Most people thinking of stealth aircraft probably think about the B-2 Stealth bomber: invisible to radar, fast, sleek, with an estimated price tag of $500 million or more.
Not Carter Ward. When his thoughts turn to stealth aircraft, Ward thinks about something stubby, with a top speed of 28 m.p.h. and costing only about $195,000. The stealth blimp.
For three years, Ward, a civilian engineer for the Navy in Port Hueneme, has been working on a 69-foot prototype of a stealth blimp--meant to be unmanned, radio-controlled and invisible to radar--that has so far received about $700,000 in funding from the Army.
The armed forces aren't exactly sure how or if they will use the stealth blimp. But the Army agency that is paying for Ward's blimp project thinks that it could be an "advantageous tool" to add "to its bag of tricks," says Charles Browne, an engineer with the Intelligence and Electronic Warfare Center in Virginia, which is evaluating the blimp. Browne says the stealth blimp would be great for finding guerrilla base camps or investigating ships suspected of smuggling drugs.
Expensive mega-projects with familiar and frightening doomsday missions, like the B-2, seem inevitable for the military. But the stealth blimp is an unlikely tale of a comparatively cheap aircraft intended mostly for reconnaissance missions.
The melon-shaped stealth blimp also inspires jokes. Says Ward: "When the idea is that you're sneaking in, a blimp just sounds funny."
Ward's plan is for a blimp that would be controlled by radio, so no pilots would be at peril from enemy bullets. It would be controlled from as far as 100 miles away, and would send back pictures through a fiber-optic strand strung from the blimp to the control station attached to a series of beach-ball-sized balloons.
The current prototype, about a third the size of the Goodyear blimp, is being tested at a private blimp airfield in Elizabeth City, N.C., after earlier checks in Camarillo and at Vandenberg Air Force Base essentially proved that the craft could fly as planned. The tests will help determine whether a final version of the stealth blimp will be built for use by the military. It's hard to say how much more funding the blimp will get, Browne concedes, because its current budget is so small that it doesn't appear on most budget plans.
Bill Watson, a model maker who is working on the stealth blimp, long ago learned about the surveillance possibilities. A few years ago, he tested a bicycle-powered mini-blimp near Palm Springs. Watson says he flew around unnoticed by people below: "We'd fly 10 feet over their heads and ring the bicycle bell and they'd start looking around on the ground for us."
That may not persuade military planners, but, Ward says, with a little explaining the logic of the stealth blimp becomes obvious. He points out that blimps are naturally quiet. And because they are mostly made of a fabric bag, they don't tend to reflect radar waves much, anyway. The prototype that he has built includes radar-absorbing materials to make it more stealth-like. Plus a blimp can be made inexpensively for perhaps as little as $50,000, Ward says.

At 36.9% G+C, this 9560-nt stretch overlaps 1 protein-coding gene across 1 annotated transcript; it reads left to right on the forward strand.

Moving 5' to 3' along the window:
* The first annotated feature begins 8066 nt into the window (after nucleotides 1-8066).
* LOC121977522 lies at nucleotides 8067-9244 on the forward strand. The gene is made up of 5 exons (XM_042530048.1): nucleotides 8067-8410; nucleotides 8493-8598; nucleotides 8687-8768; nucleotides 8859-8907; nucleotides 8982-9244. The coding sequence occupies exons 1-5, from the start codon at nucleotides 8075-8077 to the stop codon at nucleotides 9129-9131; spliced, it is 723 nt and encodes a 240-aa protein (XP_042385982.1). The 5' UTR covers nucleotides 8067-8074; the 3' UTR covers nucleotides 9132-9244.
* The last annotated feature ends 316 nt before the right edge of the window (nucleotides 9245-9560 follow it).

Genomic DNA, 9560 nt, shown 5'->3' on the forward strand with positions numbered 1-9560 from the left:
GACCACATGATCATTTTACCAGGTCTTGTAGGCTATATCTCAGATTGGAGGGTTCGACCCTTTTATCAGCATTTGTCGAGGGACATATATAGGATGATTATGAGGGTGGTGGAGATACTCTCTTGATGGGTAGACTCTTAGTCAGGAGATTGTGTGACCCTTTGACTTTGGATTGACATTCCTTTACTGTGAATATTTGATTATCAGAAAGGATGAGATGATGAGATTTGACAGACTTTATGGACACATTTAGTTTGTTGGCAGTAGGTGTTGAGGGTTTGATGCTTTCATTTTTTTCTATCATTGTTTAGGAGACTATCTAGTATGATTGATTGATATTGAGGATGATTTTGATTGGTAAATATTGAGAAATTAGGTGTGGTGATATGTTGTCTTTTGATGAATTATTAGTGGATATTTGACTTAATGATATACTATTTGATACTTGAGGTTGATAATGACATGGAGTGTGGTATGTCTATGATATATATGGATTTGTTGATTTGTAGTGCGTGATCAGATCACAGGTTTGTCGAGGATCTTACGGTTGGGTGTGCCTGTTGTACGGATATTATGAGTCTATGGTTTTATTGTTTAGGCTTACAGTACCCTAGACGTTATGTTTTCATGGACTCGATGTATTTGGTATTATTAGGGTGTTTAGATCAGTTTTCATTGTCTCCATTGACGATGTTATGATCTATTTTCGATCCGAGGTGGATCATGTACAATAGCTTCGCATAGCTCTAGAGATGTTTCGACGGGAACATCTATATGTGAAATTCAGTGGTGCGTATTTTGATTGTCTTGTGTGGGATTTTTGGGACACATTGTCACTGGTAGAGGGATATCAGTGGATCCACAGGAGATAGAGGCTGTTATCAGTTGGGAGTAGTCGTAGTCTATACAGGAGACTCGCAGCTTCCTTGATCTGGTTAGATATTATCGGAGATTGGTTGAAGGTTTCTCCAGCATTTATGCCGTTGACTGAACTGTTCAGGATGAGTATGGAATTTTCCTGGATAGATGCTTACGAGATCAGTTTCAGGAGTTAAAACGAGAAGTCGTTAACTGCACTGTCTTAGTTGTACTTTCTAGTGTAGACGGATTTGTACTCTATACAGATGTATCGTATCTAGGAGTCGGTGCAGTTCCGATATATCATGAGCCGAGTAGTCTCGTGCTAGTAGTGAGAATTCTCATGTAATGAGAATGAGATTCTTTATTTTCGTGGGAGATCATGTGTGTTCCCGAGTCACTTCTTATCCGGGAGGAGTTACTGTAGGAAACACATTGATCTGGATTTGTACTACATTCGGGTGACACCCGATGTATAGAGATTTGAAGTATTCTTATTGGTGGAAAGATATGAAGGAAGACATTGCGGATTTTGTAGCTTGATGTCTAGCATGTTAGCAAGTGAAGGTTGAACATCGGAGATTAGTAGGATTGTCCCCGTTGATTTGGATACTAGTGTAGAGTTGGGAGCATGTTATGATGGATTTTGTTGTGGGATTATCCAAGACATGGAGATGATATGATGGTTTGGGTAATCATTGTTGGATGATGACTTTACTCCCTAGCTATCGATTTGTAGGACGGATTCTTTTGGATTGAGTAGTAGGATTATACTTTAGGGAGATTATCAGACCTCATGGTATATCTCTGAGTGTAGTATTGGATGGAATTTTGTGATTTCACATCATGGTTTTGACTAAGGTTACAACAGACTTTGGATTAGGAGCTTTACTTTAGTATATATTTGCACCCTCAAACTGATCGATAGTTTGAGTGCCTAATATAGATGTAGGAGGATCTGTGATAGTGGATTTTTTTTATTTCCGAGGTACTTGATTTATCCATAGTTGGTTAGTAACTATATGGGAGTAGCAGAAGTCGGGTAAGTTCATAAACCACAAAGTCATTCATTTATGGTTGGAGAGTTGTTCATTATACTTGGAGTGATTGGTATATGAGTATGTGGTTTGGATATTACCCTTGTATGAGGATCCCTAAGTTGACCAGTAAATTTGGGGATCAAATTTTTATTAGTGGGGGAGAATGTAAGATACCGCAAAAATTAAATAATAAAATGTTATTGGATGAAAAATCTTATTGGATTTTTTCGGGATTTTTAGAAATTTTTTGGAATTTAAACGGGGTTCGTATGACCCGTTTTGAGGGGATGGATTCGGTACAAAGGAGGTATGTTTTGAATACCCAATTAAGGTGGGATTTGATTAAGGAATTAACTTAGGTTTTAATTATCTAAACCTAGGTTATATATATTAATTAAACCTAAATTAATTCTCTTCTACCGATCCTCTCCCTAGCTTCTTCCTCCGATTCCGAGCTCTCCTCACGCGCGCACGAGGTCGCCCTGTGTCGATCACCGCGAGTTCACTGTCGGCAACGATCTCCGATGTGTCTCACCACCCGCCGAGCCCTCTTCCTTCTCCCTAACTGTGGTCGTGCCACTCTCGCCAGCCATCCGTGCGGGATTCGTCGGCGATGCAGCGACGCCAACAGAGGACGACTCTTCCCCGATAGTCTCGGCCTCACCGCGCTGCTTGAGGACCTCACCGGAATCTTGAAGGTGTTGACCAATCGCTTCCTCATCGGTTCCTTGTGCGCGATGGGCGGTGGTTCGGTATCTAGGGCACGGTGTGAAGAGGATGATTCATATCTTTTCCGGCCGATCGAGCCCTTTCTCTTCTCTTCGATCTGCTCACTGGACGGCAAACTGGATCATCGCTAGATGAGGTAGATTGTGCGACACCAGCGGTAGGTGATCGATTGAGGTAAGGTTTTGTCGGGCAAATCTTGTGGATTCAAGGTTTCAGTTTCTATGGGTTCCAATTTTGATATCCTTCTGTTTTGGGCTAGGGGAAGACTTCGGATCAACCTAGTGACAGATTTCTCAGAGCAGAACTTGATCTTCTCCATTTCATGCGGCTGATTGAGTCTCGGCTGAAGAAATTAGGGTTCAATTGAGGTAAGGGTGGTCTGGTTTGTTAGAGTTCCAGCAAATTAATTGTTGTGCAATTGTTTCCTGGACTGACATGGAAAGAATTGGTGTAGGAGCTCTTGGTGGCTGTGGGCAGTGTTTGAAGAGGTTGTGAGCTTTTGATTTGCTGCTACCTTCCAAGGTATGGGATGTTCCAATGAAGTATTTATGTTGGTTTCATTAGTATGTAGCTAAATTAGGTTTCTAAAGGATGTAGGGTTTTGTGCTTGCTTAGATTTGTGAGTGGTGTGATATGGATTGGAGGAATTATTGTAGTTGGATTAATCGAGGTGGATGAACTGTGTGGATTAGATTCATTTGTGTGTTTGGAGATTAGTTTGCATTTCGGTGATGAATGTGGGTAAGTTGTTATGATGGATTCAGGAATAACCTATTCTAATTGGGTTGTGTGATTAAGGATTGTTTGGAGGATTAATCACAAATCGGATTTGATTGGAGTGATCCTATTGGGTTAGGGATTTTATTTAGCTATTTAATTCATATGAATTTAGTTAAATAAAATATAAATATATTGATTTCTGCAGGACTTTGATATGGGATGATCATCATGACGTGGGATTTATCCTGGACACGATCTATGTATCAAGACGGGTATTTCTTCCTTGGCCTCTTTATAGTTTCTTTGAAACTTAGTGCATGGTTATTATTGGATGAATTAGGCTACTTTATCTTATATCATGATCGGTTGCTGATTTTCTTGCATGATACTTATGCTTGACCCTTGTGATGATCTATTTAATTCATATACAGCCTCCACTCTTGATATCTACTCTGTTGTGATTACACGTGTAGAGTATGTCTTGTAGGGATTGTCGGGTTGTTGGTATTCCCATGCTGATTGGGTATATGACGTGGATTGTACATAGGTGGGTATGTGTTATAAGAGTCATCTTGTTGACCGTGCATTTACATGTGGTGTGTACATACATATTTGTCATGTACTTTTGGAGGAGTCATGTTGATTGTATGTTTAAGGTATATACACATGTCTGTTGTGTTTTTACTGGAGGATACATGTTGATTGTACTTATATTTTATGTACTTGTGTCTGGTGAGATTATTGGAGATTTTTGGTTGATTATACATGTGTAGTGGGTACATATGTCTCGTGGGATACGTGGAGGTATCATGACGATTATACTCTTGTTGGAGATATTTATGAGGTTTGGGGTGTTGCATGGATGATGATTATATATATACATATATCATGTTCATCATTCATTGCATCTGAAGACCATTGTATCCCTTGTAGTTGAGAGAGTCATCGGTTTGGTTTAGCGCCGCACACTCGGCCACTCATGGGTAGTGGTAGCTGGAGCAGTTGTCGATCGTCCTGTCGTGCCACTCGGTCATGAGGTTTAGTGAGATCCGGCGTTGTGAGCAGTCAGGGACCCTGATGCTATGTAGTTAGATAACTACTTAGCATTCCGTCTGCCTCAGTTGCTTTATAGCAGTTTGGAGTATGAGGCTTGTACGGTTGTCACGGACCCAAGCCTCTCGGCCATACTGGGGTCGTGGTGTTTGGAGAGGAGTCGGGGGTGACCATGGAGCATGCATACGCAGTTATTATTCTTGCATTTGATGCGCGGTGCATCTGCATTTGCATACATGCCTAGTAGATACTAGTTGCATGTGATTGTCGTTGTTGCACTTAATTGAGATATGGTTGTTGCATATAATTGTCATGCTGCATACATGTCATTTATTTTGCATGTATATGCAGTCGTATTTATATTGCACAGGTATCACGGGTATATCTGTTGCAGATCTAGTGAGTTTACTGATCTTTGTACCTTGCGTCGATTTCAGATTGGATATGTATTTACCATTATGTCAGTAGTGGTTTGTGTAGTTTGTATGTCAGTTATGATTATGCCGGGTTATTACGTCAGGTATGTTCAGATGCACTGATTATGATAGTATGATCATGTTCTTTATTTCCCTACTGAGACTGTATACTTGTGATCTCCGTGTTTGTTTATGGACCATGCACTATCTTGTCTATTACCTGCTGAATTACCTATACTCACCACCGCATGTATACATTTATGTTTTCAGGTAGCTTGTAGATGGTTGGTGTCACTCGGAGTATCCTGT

Strange though it sounds, Ward also says it would be hard to knock a stealth blimp out of the sky. It's not that you couldn't shoot it as it floated along at up to 28 m.p.h. But Ward says bullets would only start a slow leak of helium that wouldn't down the blimp until it had had plenty of time to return to base.
Ward first thought up the stealth blimp about five years ago. A research mechanical engineer, Ward works for the Naval Civil Engineering Laboratory, where his job has been to help the armed forces prepare for military construction projects, such as building an airfield on a newly seized piece of land during a battle.
That kind of building has to be planned precisely, but surveying can be dangerous in war conditions because of enemy troops and land mines. So Ward came up with the idea of a radar-invisible, remote-controlled blimp that could fly over the land, take pictures, scan with a laser and send back important surveying information for planners.
But the Navy thought that the idea was "rather humorous," Ward says, so the engineer took his idea shopping. He didn't find someone to pay for development of the blimp until 1987, when he found a customer in the Army's now-defunct Project Office for Low Intensity Conflict. The office thought that it might use the blimp for what it called "counterinfiltration," namely, spying on guerrilla wars.
Ward got $150,000 from the Army that year for development. His mandate: Build a cheap stealth blimp. "We just wanted to dance it before radar and see if it would show up," Ward says.